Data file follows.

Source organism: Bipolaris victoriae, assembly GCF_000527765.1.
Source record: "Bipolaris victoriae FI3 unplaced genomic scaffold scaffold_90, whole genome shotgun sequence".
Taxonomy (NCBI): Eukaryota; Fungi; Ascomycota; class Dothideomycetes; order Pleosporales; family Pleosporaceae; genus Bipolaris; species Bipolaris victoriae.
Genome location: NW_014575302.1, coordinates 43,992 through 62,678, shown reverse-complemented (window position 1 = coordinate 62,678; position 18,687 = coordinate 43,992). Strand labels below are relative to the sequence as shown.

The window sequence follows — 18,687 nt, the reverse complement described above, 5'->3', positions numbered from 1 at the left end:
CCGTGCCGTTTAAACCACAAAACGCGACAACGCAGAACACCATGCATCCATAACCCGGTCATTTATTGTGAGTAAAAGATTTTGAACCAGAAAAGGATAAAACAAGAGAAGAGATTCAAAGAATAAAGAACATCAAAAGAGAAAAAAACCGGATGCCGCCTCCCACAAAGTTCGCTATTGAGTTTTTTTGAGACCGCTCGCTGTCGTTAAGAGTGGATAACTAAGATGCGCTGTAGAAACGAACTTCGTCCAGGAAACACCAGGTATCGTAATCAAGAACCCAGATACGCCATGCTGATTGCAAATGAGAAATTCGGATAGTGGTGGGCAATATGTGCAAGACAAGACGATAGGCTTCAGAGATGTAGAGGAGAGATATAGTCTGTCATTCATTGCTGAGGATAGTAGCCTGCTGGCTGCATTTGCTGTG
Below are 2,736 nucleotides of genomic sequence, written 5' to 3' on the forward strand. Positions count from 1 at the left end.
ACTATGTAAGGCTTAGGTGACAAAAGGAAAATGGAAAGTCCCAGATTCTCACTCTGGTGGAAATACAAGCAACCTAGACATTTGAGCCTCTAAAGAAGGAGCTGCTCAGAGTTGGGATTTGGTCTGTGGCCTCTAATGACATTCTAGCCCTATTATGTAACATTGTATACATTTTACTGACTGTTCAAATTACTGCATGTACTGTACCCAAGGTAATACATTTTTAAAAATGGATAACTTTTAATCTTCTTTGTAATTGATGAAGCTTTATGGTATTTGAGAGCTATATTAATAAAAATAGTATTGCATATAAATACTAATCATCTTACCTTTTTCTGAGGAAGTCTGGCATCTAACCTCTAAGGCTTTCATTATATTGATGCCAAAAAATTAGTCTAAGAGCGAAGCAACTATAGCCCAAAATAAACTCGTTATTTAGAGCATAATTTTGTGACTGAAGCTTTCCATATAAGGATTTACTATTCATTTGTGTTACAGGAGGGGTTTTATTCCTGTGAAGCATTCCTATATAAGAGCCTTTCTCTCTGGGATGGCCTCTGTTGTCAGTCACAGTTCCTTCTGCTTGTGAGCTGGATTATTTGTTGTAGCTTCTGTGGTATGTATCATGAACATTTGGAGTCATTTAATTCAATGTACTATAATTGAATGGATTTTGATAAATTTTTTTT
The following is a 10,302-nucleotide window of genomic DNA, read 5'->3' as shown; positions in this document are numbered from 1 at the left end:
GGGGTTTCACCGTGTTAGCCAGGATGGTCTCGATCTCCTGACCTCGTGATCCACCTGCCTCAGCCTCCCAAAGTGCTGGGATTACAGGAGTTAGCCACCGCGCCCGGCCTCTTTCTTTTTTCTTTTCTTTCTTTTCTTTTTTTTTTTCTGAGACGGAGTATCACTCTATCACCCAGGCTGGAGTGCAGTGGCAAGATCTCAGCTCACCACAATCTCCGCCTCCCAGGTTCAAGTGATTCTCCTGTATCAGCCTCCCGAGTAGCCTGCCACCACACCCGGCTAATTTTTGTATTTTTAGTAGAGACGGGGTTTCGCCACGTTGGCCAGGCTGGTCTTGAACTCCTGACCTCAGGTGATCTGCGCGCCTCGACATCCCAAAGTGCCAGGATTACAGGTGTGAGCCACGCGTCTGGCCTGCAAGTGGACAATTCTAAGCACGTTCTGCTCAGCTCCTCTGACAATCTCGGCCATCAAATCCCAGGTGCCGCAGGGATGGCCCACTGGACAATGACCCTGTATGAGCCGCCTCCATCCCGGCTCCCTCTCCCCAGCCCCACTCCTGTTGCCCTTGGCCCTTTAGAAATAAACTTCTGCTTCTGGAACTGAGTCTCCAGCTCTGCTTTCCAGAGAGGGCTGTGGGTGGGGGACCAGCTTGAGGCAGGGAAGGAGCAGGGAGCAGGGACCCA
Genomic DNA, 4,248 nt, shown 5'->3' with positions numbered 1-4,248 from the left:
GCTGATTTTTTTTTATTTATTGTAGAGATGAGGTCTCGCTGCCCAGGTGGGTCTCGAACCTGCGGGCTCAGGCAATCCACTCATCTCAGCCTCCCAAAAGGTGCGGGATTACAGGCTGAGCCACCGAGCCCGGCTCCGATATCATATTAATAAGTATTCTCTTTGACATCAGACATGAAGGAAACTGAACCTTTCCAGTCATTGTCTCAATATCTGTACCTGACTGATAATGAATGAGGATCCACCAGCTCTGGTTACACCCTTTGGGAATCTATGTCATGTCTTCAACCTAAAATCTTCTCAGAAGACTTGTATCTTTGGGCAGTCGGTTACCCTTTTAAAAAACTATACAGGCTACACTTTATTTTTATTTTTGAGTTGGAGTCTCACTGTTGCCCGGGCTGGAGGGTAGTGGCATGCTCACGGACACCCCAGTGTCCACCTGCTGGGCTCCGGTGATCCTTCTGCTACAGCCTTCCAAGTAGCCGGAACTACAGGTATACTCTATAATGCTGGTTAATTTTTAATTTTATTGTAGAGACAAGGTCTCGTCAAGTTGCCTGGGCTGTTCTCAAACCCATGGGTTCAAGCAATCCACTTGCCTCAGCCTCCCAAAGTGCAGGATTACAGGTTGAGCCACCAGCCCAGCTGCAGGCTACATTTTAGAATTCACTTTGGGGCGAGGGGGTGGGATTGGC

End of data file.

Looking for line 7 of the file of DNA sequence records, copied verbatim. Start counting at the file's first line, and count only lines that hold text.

Below are 2,736 nucleotides of genomic sequence, written 5' to 3' on the forward strand. Positions count from 1 at the left end.